Region's Ills Blamed on US, Lack of Arab Unity, Growth

  • 1 April 2015

Former Lebanese Prime Minister Fouad Siniora blamed the USA and the lack of Arab unity and economic development for the conflicts in the Middle East.

Former Egyptian Minister of Foreign Affairs Mohammed Al Orabi also believes that sectarian and ethnic conflicts in the Arab world are provoked by international powers. Slow economic development in most of the Middle East countries leaves the growing population fighting for jobs, thus allowing temptations, especially for unemployed youth, to join extremist groups.

Who is fighting who and what are the political interests in the Arab world were the topics of the Emirates Centre for Strategic Studies and Research’s (ECSSR’s) 20th two-day conference which opened in Abu Dhabi on Tuesday under the theme ‘Middle East: Shifting Roles, Interests and Alliances’.

“It is not a secret that complicated intertwined relationships between states in the region and the rapidly changing political and security landscape of the Middle East affect each country, as well as their interests and alliances; political shifts also leave deep divisions in the public opinion,” stated ECSSR director-general Dr Jamal Sanad Al Suwaidi.

In the opinion of Arab politicians at the conference, education reforms, economic development and leadership focused on the well-being of the country and its people not only spared the UAE of conflicts and any rise of sectarian groups, but it made it a model to follow. The emirates were also the first country to adopt a law, in August 2014, combating terrorism and cross-border crimes.

“The experience of the UAE shows that unity creates strength and the ability to stand the test of time,” said Siniora, referring to the creation of the federation by the late Shaikh Sultan bin Zayed Al Nahyan in 1971 and the successful development of the country ever since.

Yet, all of the Middle East is now in a state of ambiguity, which creates instability in the region and, according to him, it is not just economic and geopolitical ambiguity, but a new, even more dangerous dimension, the rise of extremism in the name of Islam.

One particular nation, the USA, was held most responsible by Siniora for the state of the Arab world today.

“The first invasion of the US in Iraq was a disaster. The Americans […] destroyed the Iraqi state and left behind an undeclared civil war in Iraq,” he said.

“It is clear today the USA is inconsistent with its occupying and withdrawing from the region, thus helping terror groups to rise to power,” added Siniora.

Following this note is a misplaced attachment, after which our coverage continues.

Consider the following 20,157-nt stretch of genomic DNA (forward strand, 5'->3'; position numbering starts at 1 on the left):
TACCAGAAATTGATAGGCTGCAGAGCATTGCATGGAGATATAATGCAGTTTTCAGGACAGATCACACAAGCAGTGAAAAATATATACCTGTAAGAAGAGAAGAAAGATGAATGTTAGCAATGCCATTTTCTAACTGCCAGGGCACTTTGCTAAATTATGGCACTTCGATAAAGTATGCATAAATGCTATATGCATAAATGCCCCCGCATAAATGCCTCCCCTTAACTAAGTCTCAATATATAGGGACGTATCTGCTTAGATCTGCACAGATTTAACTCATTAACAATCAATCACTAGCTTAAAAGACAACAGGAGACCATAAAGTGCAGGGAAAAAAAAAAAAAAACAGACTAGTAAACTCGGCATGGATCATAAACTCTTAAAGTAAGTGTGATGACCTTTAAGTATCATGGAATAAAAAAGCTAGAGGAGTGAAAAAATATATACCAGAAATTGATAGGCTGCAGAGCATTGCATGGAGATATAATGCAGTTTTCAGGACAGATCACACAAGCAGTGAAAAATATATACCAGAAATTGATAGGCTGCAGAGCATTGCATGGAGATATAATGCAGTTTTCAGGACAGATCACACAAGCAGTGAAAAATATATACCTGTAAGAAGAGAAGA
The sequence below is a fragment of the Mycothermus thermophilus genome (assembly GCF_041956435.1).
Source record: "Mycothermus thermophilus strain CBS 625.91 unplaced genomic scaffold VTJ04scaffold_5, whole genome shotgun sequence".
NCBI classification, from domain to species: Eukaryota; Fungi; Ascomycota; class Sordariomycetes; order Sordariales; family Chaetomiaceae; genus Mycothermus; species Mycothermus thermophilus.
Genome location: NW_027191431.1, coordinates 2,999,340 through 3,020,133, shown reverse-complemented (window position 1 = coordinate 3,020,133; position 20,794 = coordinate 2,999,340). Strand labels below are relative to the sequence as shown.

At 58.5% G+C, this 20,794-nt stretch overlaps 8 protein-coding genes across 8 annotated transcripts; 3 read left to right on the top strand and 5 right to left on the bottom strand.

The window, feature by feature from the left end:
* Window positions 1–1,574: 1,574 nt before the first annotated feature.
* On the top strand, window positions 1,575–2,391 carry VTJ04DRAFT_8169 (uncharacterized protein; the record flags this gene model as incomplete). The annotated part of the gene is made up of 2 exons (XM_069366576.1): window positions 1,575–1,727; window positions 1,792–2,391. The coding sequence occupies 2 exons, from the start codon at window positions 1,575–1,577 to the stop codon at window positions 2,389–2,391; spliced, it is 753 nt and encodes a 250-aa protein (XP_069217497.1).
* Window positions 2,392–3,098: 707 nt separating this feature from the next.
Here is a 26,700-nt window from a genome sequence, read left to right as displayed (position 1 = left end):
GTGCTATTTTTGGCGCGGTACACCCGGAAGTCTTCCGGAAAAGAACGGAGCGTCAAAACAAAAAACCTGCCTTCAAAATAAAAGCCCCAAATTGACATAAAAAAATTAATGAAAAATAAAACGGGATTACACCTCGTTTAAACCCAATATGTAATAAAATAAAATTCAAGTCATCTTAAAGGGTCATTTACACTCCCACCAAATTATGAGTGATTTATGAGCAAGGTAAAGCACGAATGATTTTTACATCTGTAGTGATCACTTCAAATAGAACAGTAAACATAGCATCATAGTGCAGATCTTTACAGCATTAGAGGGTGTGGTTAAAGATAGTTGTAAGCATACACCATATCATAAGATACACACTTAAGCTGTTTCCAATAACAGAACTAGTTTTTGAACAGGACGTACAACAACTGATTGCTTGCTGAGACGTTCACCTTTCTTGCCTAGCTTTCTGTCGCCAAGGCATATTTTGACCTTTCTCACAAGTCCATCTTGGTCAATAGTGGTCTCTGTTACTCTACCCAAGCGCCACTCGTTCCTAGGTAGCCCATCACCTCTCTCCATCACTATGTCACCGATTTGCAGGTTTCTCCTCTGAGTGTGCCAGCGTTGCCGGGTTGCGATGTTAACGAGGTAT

In his opinion, Iran is another major player in the region, accusing Teheran’s political power of being a “corrupted and destructive hand” interfering in the internal affairs of Iraq, Syria, Lebanon and Yemen.

The former Lebanese prime minister’s opinion was echoed by Dr Paul Salem, vice-president for policy and research at the Middle East Institute in the USA.

“When the Arab Spring happened, Iran hoped to see a new Iranian Revolution in the Middle Eastern countries, but instead the Arab Spring was more similar to the 2009 Iranian uprising. When it became clear that no Iranian Revolution will be replicated in the Arab world, Iran began supporting extremist groups,” said Dr Salem.

“Iran is dangerous not because of its nuclear power, but because of not accepting good relations in the region, supporting mass murder for its own interests; its support for instability may soon be witnessed in Bahrain and parts of Saudi Arabia,” he added.

What will save the Middle East from conflicts and instability, according to both Siniora and Al Orabi, is social and economic development, as well as unity and cooperation between nations.

“We invite the government of Iraq to enhance its cooperation to its Arab nations; Egypt is ready to help train Iraqi army, enabling it to protect the country,” mentioned Al Orabi.

Siniora also called to return focus on “what matters”, that being the Palestinian cause.

“Reaching a solution for the Palestinian cause is a necessity that would heal the opened Palestinian wound, a prerequisite to heal relations between Arabs and Muslims of different nations and also between the Arabs and the rest of the world,” he stressed.

Siniora also called for a civil state in Arab countries that would guarantee rights for all ethnic and religious groups, and for “moderates” to return to power, as well as an Islamic reform.

“It is high time for Muslims to engage in a reform of the Islamic religion to protect its true values by bringing back the values of knowledge and open up to the world,” said Siniora.